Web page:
For the Balinese people, Pura Tanah Lot is one of six Sad Khayangan — the temples of the world. Part of a chain of sea temples that stretches along the southwest coast of this beautiful tropical island, Tanah Lot is seated on a huge fish-shaped rock that appears to float when the tide is high.
History and legends
The Balinese people originally sought out this sacred site as a place to honor the gods of the sea, to bring safety and plenty to local fisherman. In the late 15th century, a great religious leader from Java came to meditate there. He offered help to the people of the area, curing sickness, teaching better farming and fishing techniques, and instructing them in religious practices. His presence brought people from all over Bali, and Pura Tanah Lot became known as a place of great spiritual power.
Legend has it that the brilliant coral rocks surrounding Tanah Lot were placed there by this holy man, as proof of his ability to be a spiritual leader to the people. The same legend describes him as transforming his scarf into a black and white striped sea snake, to protect the sacred site. The venomous snakes still live in the coral caves at Tanah Lot, and many pilgrims bring offerings to the snakes, which can be handled with the help of a pawang ular — someone we might call a “snake charmer.”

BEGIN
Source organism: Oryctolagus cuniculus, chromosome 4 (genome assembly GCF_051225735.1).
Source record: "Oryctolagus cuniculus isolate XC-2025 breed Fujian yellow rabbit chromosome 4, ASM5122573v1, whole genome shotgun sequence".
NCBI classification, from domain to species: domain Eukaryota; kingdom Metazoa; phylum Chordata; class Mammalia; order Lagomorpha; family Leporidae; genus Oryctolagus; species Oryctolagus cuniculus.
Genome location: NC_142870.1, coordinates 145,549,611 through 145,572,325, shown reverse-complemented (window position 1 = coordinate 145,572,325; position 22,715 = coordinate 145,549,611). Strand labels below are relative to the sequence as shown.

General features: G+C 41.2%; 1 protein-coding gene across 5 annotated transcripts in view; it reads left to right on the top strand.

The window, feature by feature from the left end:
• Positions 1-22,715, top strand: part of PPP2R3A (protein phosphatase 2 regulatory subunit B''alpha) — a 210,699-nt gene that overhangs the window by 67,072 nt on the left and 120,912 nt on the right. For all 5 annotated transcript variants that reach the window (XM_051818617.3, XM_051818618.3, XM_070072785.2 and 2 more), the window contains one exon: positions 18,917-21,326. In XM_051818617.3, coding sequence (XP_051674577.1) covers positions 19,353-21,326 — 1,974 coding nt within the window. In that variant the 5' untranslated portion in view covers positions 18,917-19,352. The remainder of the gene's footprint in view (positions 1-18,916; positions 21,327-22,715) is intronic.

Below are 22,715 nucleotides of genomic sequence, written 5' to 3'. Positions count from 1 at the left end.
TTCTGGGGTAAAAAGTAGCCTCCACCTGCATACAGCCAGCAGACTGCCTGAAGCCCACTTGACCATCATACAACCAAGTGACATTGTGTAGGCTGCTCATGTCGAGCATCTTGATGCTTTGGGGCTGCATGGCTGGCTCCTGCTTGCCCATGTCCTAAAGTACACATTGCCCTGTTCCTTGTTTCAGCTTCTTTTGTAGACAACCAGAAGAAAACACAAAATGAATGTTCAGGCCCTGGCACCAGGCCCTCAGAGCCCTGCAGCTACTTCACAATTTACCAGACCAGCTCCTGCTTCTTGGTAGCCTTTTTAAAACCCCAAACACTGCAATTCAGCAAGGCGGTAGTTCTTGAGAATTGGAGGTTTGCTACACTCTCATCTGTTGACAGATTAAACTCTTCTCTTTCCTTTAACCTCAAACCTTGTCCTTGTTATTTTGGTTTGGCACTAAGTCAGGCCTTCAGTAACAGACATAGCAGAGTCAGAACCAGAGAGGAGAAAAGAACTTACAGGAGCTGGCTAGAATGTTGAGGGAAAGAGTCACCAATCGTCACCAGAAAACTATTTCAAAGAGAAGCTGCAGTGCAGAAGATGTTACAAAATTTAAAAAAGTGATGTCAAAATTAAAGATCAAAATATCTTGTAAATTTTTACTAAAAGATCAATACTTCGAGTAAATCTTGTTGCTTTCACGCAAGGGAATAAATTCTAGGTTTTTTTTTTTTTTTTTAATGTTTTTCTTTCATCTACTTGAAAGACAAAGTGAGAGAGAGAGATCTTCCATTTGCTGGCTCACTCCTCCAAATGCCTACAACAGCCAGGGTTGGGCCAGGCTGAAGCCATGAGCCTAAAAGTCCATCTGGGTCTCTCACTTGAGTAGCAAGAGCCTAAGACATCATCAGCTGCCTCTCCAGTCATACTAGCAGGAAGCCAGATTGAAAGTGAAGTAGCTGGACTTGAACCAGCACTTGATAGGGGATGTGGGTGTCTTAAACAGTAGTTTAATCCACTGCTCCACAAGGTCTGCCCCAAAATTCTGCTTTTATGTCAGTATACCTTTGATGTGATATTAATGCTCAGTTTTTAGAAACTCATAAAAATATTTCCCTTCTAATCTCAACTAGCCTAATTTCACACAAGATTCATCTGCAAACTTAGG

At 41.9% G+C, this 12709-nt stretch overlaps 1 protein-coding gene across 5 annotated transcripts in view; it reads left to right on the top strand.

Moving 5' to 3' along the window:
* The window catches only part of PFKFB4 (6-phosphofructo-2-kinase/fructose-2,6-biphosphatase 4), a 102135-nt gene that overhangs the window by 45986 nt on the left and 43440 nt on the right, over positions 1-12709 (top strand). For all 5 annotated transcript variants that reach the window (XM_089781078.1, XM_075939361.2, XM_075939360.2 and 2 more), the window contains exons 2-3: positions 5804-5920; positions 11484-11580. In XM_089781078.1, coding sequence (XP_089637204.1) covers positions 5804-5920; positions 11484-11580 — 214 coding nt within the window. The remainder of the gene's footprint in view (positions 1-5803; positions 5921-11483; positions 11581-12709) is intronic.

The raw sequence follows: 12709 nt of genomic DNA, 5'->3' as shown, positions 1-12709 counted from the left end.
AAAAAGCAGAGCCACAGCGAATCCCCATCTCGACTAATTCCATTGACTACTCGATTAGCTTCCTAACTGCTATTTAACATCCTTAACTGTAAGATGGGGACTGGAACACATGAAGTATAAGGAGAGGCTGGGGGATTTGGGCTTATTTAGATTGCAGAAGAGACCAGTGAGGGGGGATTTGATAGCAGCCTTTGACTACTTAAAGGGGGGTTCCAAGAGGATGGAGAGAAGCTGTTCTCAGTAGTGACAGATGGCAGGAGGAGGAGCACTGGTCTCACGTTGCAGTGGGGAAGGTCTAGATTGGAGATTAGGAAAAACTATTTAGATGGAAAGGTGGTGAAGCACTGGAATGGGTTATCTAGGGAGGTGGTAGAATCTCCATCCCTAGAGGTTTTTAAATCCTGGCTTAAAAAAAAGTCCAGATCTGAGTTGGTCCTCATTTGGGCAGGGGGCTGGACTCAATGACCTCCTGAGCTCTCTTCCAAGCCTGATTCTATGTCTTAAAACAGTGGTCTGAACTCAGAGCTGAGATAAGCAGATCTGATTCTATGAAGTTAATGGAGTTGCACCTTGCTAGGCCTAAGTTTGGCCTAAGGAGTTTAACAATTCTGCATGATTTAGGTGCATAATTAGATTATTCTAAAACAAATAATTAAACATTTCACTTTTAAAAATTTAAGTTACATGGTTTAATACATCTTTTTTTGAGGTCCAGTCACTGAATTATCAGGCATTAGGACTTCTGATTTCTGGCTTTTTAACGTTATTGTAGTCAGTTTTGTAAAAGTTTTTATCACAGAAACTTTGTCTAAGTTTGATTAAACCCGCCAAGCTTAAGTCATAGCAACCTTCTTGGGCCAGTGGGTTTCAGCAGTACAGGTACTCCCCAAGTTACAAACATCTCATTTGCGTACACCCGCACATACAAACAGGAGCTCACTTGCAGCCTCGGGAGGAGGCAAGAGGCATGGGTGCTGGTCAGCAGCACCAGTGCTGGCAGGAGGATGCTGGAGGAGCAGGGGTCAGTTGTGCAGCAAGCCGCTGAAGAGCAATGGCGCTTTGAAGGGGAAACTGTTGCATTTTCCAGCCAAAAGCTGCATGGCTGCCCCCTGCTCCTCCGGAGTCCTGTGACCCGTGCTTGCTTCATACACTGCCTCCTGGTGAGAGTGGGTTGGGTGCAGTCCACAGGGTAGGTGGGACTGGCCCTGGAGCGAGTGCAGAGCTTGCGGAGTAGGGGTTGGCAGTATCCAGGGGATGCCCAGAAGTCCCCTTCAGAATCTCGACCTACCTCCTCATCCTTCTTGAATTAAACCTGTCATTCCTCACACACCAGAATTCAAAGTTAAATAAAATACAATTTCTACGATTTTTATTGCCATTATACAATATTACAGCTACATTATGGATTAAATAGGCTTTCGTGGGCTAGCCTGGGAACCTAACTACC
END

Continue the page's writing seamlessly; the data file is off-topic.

Experiencing the temple
Tanah Lot can be reached via a gentle 30-minute trip through terraced green rice fields on a paved road. The first view of the temple is a dramatic one, with the temple’s outline silhouetted against the waters of the Bali Strait. The beaches at Tanah Lot are often filled with people at prayer, as the temple itself may only be entered by Balinese citizens.
When the tide is in, and the temple appears to float on the back of the great fish that supports it, the temple is mostly inaccessible. As the tide recedes, a pathway to the temple appears, and visitors may approach it safely. In the coral rock below the temple is a freshwater spring, sacred to Hindus and said to be another gift of the holy man.
The power and beauty of Tanah Lot is best experienced in the late afternoon and early evening, as the sun slowly drops below the ocean’s blue horizon. This is when most people come, queuing up to follow the rocky pathway to the temple, meditating and praying on the beach, and watching the radiant interplay of sun on water.
Simply constructed and elegantly located, Tanah Lot waits on its ocean promontory — a beacon of beauty and spirituality for worshipers and travelers in this island paradise.